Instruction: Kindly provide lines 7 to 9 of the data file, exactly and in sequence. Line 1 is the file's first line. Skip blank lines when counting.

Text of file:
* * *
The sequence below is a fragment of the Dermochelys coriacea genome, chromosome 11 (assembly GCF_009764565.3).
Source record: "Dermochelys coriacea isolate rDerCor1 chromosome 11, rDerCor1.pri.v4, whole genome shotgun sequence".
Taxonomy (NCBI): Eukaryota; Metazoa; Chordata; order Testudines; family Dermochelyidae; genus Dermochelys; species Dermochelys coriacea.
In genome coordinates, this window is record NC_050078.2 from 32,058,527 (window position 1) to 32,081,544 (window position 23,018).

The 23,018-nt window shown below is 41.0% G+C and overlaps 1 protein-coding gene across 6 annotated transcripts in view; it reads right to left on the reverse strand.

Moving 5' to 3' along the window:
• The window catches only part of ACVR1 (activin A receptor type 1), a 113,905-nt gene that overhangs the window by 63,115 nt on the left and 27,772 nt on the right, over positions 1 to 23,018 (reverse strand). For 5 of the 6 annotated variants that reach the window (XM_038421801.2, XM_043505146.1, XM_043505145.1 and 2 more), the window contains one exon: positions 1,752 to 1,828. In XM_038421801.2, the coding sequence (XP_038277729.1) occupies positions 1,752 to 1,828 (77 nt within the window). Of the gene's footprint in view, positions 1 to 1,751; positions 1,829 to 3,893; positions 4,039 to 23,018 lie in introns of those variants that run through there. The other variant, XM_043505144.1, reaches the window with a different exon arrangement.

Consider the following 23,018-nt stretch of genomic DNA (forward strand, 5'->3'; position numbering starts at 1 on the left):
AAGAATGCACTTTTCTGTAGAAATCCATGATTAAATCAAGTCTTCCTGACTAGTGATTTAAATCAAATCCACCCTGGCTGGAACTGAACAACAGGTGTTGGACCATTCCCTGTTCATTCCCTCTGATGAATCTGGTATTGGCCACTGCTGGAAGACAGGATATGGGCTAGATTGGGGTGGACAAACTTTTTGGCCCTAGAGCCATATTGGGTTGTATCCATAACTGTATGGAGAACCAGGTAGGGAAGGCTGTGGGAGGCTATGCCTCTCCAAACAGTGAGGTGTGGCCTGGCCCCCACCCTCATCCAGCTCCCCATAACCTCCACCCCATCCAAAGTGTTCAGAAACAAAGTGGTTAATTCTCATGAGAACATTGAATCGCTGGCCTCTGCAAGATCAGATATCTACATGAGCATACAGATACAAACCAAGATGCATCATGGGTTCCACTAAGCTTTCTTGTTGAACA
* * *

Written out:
• The window catches only part of ACVR1 (activin A receptor type 1), a 113,905-nt gene that overhangs the window by 63,115 nt on the left and 27,772 nt on the right, over positions 1 to 23,018 (reverse strand). For 5 of the 6 annotated variants that reach the window (XM_038421801.2, XM_043505146.1, XM_043505145.1 and 2 more), the window contains one exon: positions 1,752 to 1,828. In XM_038421801.2, the coding sequence (XP_038277729.1) occupies positions 1,752 to 1,828 (77 nt within the window). Of the gene's footprint in view, positions 1 to 1,751; positions 1,829 to 3,893; positions 4,039 to 23,018 lie in introns of those variants that run through there. The other variant, XM_043505144.1, reaches the window with a different exon arrangement.

Consider the following 23,018-nt stretch of genomic DNA (forward strand, 5'->3'; position numbering starts at 1 on the left):
AAGAATGCACTTTTCTGTAGAAATCCATGATTAAATCAAGTCTTCCTGACTAGTGATTTAAATCAAATCCACCCTGGCTGGAACTGAACAACAGGTGTTGGACCATTCCCTGTTCATTCCCTCTGATGAATCTGGTATTGGCCACTGCTGGAAGACAGGATATGGGCTAGATTGGGGTGGACAAACTTTTTGGCCCTAGAGCCATATTGGGTTGTATCCATAACTGTATGGAGAACCAGGTAGGGAAGGCTGTGGGAGGCTATGCCTCTCCAAACAGTGAGGTGTGGCCTGGCCCCCACCCTCATCCAGCTCCCCATAACCTCCACCCCATCCAAAGTGTTCAGAAACAAAGTGGTTAATTCTCATGAGAACATTGAATCGCTGGCCTCTGCAAGATCAGATATCTACATGAGCATACAGATACAAACCAAGATGCATCATGGGTTCCACTAAGCTTTCTTGTTGAACA